The goal of this report is to help Colombian insurers better integrate climate considerations into their decision-making processes, as well as understand their exposure to risks associated with the climate transition. It follows a pioneer study carried out by 2° Investing Initiative (2DII) and the Colombian insurance industry association (Fasecolda) in 2019, which at the time was the first exercise of its kind in Latin America and the second in the world with an industry association. As with the first study, Fasecolda supported this project from the beginning and played a key role in raising awareness in the sector about the importance of participating in this type of analysis.
This report is the latest in PACTA Coordinated Projects, in which 2° Investing Initiative (2DII) works with governments, supervisors, and industry associations to assess national financial sector alignment with climate goals. So far, 2DII has worked with over 16 countries to carry out these assessments, covering more than €11 trillion in assets and over 2,600 financial institutions, in both developed and emerging markets.
To carry out the study, 2DII applied the Paris Agreement Capital Transition Assessment (PACTA) portfolio analysis methodology, and for the first time, a stress testing methodology. We focused on the investment portfolios of 20 Colombian insurance companies that participated voluntarily in this analysis (worth about USD 8.7 billion total as of 31 December 2020). The analysis focused on two types of assets: the listed equity investments (1.3% of the total portfolio) and corporate bond investments (27.6% of the total portfolio).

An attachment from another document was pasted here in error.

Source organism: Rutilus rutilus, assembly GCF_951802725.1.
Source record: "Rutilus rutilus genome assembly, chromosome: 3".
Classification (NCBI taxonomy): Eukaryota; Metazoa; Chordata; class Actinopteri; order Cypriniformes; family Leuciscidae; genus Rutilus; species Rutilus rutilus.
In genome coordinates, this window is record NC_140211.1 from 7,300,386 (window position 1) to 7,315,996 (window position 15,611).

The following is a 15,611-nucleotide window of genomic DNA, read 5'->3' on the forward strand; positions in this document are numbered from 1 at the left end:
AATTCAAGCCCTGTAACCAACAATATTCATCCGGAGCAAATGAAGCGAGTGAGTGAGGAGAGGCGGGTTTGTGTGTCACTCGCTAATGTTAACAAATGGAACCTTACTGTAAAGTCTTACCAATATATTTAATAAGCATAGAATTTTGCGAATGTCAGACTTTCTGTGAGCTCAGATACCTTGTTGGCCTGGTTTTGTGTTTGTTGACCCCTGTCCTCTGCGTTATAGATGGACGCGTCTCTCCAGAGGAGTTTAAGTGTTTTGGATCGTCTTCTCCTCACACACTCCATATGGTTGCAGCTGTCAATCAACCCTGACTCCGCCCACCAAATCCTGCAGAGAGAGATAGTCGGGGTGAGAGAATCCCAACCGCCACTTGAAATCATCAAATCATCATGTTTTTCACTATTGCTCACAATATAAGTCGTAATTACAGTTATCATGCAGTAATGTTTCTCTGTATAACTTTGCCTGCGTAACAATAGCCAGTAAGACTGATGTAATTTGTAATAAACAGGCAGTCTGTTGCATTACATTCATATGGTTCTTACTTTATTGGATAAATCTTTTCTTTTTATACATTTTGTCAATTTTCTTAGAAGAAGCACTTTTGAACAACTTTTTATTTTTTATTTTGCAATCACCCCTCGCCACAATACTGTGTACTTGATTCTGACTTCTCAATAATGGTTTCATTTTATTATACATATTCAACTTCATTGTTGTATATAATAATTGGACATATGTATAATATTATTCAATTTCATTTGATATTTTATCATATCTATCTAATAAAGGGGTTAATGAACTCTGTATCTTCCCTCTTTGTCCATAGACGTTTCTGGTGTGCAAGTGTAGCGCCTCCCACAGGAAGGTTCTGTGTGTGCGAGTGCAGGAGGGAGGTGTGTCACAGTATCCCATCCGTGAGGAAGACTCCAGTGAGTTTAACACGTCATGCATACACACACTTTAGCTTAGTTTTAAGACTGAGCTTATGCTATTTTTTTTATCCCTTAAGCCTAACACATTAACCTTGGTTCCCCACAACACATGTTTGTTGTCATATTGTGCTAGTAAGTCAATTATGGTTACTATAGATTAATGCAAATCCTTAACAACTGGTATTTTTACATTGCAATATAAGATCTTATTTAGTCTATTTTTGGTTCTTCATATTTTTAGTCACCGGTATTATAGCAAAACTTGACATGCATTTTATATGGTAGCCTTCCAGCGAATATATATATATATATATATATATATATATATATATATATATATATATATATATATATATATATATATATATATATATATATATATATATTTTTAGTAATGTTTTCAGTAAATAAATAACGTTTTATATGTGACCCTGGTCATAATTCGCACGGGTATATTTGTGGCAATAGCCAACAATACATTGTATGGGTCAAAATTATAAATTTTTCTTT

- Colombian insurance companies’ exposure to transition risks is mainly concentrated in power, oil and gas, and cement sectors.
- The five-year forward-looking production plans of investee companies in the main climate-relevant sectors are not fully aligned with a <2°C scenario.
- The stress-testing results show that the net value loss for both portfolios would be mainly driven by the fossil fuel technologies, especially by investments in oil production companies.
Based on these findings, we recommend insurance companies in Colombia to continue strengthening their capacity to assess climate-related risks exposure and to integrate climate change considerations into their decision-making strategies.
About our funders: This study is part of the project “Preparing the public and financial sector for Climate transition risk: Capacity building and call to action,” financed by UK PACT Colombia and led by Universidad de Los Andes in consortium with WTW and 2DII.